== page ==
Categories
WordPress

I’m Thankful For WordPress

There’s a lot of things I’m thankful for: my family, my dog, a freelancer’s freedom, Christ. But as it pertains to my livelihood I’m particularly thankful for WordPress.

Not only was WordPress my kick-start into standards-based web design, but it has since served as my primary CMS of choice. I don’t need to go into features that make WordPress great. They are and if you don’t believe me I can prove it to you elsewhere.

The WordPress feature-set is nice, but I’m most thankful for everything surrounding WordPress. Community: IRC, forums, thousands of WP-centered blogs with great info, WordCamps, passion.

I’d like to touch on that last note: passion. I’ve seen some passionate people around the WordPress-o-sphere for a while, but I’ve recently just really noticed it. I’ve always felt passionate about WordPress, but of course the fire grows.

Any sort of product, service, company, etc. with a following there will have turmoil at some point. WordPress licensing debates have gone on forever, but within the past year they’ve really blown up. The same sort of fiery issues come up every once in a while (i.e. commercial plugins, duplicating premium themes, wp.org progress, MU, etc.). Those on both sides of an issue dig their trenches and seemingly burrow deeper and deeper as the argument continues.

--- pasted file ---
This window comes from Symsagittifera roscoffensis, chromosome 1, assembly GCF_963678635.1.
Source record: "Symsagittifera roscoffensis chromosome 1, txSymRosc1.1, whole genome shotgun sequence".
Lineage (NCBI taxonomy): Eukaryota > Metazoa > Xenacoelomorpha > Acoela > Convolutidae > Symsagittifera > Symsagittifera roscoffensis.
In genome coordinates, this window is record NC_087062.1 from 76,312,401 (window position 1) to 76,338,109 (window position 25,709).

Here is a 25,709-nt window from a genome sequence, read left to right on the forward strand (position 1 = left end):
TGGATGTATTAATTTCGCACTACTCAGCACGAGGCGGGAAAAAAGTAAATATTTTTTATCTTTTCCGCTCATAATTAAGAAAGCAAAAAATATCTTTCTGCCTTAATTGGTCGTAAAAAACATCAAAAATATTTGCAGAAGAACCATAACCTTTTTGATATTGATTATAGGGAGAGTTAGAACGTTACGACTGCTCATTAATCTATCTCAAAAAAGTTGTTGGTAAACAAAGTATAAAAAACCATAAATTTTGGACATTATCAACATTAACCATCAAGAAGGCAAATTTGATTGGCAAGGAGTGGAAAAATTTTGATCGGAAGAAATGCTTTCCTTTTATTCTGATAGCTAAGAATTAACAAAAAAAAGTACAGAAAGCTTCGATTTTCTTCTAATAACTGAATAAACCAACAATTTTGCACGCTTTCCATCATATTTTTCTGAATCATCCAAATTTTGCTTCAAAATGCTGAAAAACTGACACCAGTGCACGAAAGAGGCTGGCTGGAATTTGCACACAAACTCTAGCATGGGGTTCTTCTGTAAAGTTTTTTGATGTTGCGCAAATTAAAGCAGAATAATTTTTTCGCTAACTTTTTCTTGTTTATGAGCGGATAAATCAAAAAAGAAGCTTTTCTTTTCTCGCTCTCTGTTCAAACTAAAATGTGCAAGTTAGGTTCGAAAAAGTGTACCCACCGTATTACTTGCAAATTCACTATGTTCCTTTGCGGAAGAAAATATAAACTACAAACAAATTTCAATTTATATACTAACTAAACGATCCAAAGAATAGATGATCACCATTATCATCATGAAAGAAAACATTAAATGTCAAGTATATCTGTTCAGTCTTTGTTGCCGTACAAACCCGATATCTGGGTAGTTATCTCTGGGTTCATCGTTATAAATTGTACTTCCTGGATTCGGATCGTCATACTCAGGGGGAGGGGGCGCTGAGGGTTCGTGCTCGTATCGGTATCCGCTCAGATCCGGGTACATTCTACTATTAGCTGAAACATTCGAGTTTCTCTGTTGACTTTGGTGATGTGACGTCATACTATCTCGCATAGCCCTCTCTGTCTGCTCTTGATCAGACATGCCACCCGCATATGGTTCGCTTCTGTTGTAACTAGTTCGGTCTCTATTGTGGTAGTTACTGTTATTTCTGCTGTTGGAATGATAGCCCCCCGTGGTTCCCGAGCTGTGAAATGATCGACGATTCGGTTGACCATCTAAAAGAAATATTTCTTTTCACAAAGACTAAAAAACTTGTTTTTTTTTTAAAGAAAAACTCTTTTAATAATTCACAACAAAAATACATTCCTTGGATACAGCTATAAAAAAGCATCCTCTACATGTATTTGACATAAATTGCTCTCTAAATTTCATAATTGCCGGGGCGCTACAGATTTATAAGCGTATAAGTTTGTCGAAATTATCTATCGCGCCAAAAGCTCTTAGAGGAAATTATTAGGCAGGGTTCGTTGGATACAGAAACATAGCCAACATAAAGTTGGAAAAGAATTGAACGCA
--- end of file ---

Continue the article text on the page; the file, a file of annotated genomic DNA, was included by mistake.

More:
Of course fighting for your stance tooth and nail isn’t anything new. But what amazes me is that WordPress can cause it. For starters, WordPress is six years old. In part, its infancy is probably a cause of some of the issues. Nevertheless, it hasn’t be around long and already there are enough users divided amongst themselves. It’s not a good thing, but it is cool to see so many people making their cases because they care.

No one would waste their time arguing about WordPress if they didn’t care — almost no one, that is. Sure, there’s some people that argue because they just like to disagree with people. Others do so selfishly and care not what is best for WordPress but for themselves. For the most part, though, people want to see WordPress succeed (beyond what it’s incredibly achieved so far).

So we argue debate because we care.

Sometimes we just need a reminder of what we’re thankful for. Keep that in mind if you’re amongst those of us who spend time (too much?) trying to figure out where WordPress is, where it should go and how to get there.

Happy Thanksgiving.